Tuesday, July 04, 2006

Budweiser Formula Evolved to Encourage Greater Consumption

Keep the general population drunk and happy, esp. the alpha males. Happy 4th to all, don't throw up on yourself! ~Peta
Budweiser Formula Evolved to Encourage Greater Consumption
April 27, 2006
Anheuser-Busch has tinkered with its products over the past half-century, decreasing the bitterness of its beers in a step that encourages consumers to drink more than one or two, the Wall Street Journal reported April 26.
Efforts to improve the "drinkability" of brands like Budweiser and Bud Light have centered on bitterness because research shows that a beer drinker's palate will become "fatigued" as they consume brews with a more bitter taste. Anheuser-Busch tests the drinkability of its beers by giving free, unlimited beer to test subjects at bars, then driving them home.
Company chairman August Busch III defines the essence of drinkability as, "'I want the next beer!'"
"You stop drinking because you know it's time to stop but you don't want to: That's drinkability," he said.
Busch tests his product daily to ensure that the drinkability standard is being met. "We've been tasting these beers for 50 years," he said. "If we can't sit down and drink three or four of them, then it's not right."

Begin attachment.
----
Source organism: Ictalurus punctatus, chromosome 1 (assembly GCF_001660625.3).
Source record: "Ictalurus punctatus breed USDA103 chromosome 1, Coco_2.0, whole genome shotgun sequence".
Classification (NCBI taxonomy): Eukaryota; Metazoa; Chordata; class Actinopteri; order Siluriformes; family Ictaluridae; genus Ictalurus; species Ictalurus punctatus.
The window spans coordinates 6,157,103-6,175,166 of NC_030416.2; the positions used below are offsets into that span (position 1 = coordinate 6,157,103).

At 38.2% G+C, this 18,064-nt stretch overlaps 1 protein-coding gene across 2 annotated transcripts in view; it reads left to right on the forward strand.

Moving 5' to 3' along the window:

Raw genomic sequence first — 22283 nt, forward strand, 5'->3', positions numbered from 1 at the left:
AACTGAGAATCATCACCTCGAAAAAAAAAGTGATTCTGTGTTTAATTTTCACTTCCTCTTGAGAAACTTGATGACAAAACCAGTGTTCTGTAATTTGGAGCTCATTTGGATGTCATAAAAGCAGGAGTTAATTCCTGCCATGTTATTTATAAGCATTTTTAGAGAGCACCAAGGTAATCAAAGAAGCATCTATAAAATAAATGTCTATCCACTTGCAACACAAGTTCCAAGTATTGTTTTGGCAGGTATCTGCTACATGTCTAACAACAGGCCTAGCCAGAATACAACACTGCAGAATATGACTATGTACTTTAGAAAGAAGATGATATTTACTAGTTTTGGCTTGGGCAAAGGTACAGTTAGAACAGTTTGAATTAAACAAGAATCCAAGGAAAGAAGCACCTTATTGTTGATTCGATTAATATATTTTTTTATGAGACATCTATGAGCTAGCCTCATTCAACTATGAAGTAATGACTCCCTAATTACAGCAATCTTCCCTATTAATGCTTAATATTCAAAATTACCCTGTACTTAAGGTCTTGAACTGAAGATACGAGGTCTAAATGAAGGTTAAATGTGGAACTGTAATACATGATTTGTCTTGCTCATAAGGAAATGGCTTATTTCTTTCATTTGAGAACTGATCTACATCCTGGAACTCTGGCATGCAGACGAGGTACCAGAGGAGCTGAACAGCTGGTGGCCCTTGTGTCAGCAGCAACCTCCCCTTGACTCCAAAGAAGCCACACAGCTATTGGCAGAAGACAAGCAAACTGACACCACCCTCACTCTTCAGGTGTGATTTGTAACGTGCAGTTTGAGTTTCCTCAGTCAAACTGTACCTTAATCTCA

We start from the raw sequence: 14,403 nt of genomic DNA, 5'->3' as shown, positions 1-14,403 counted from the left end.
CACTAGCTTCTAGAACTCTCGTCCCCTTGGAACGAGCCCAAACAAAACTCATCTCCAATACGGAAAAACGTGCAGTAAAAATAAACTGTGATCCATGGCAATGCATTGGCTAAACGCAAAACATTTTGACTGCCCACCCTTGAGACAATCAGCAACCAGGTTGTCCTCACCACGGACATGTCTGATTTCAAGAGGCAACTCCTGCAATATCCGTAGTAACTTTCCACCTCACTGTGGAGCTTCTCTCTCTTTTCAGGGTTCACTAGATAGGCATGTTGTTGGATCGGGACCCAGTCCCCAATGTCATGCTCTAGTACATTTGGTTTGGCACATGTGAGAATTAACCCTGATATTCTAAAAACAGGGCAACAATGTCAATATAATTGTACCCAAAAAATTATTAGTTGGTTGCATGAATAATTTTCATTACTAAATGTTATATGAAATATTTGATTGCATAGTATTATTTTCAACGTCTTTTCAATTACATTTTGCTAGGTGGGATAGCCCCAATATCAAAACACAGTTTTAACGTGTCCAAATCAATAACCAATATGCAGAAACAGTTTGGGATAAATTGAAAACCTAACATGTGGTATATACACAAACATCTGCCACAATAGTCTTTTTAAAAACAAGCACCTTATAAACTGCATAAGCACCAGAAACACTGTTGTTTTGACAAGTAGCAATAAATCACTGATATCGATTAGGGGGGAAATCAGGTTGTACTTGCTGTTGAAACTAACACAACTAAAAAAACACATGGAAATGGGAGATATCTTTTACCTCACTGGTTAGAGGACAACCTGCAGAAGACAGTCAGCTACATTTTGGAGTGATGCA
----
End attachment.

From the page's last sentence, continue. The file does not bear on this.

American brewers also have gradually reduced the amount of hops used in lagers to increase their "Everyman" appeal. Recently, however, brewers like Anheuser-Busch have been losing market share to fuller-bodied import and "craft" beers. Miller, whose beers have a somewhat stronger flavor than Budweiser, hammered its rival with commercials where panicked drinkers screamed, "I can't taste my beer!"
Anheuser-Busch recently increased the hops content of its flagship brands to make them stronger. "I told the growers of our desire to use more hops in our brewing for the purpose of delivering more amplitude and hop flavor in Budweiser," said Busch. The company also has been introducing its own specialty brews.
"I think you're seeing an increased consumer acceptance that bitter is a positive characteristic in beer," said Keith Lemke, vice president of the Siebel Institute of Technology, a brewing education center.
"Almost every brewer is constantly changing their beer," said Henry von Eichel, president and CEO of hops producer John I. Haas Inc. "But no one likes to talk about it."

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